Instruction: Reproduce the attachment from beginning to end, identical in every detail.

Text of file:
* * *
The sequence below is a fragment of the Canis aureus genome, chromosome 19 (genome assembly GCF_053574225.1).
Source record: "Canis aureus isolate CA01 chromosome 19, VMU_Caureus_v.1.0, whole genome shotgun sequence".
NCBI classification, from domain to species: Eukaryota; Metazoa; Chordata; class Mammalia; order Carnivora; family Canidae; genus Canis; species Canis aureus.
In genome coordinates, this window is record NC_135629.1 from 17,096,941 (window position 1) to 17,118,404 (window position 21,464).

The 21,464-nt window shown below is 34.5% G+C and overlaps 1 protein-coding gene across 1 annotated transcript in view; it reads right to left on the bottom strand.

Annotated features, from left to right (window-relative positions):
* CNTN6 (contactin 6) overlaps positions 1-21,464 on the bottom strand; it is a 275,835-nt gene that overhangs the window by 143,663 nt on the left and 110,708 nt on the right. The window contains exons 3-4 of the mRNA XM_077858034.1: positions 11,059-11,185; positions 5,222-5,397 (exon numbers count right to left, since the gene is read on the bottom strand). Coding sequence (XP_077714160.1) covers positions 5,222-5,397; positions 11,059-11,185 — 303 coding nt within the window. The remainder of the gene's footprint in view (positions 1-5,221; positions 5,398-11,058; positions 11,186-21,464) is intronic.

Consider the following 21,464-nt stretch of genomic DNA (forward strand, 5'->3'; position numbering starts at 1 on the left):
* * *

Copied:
The sequence below is a fragment of the Canis aureus genome, chromosome 19 (genome assembly GCF_053574225.1).
Source record: "Canis aureus isolate CA01 chromosome 19, VMU_Caureus_v.1.0, whole genome shotgun sequence".
NCBI classification, from domain to species: Eukaryota; Metazoa; Chordata; class Mammalia; order Carnivora; family Canidae; genus Canis; species Canis aureus.
In genome coordinates, this window is record NC_135629.1 from 17,096,941 (window position 1) to 17,118,404 (window position 21,464).

The 21,464-nt window shown below is 34.5% G+C and overlaps 1 protein-coding gene across 1 annotated transcript in view; it reads right to left on the bottom strand.

Annotated features, from left to right (window-relative positions):
* CNTN6 (contactin 6) overlaps positions 1-21,464 on the bottom strand; it is a 275,835-nt gene that overhangs the window by 143,663 nt on the left and 110,708 nt on the right. The window contains exons 3-4 of the mRNA XM_077858034.1: positions 11,059-11,185; positions 5,222-5,397 (exon numbers count right to left, since the gene is read on the bottom strand). Coding sequence (XP_077714160.1) covers positions 5,222-5,397; positions 11,059-11,185 — 303 coding nt within the window. The remainder of the gene's footprint in view (positions 1-5,221; positions 5,398-11,058; positions 11,186-21,464) is intronic.

Consider the following 21,464-nt stretch of genomic DNA (forward strand, 5'->3'; position numbering starts at 1 on the left):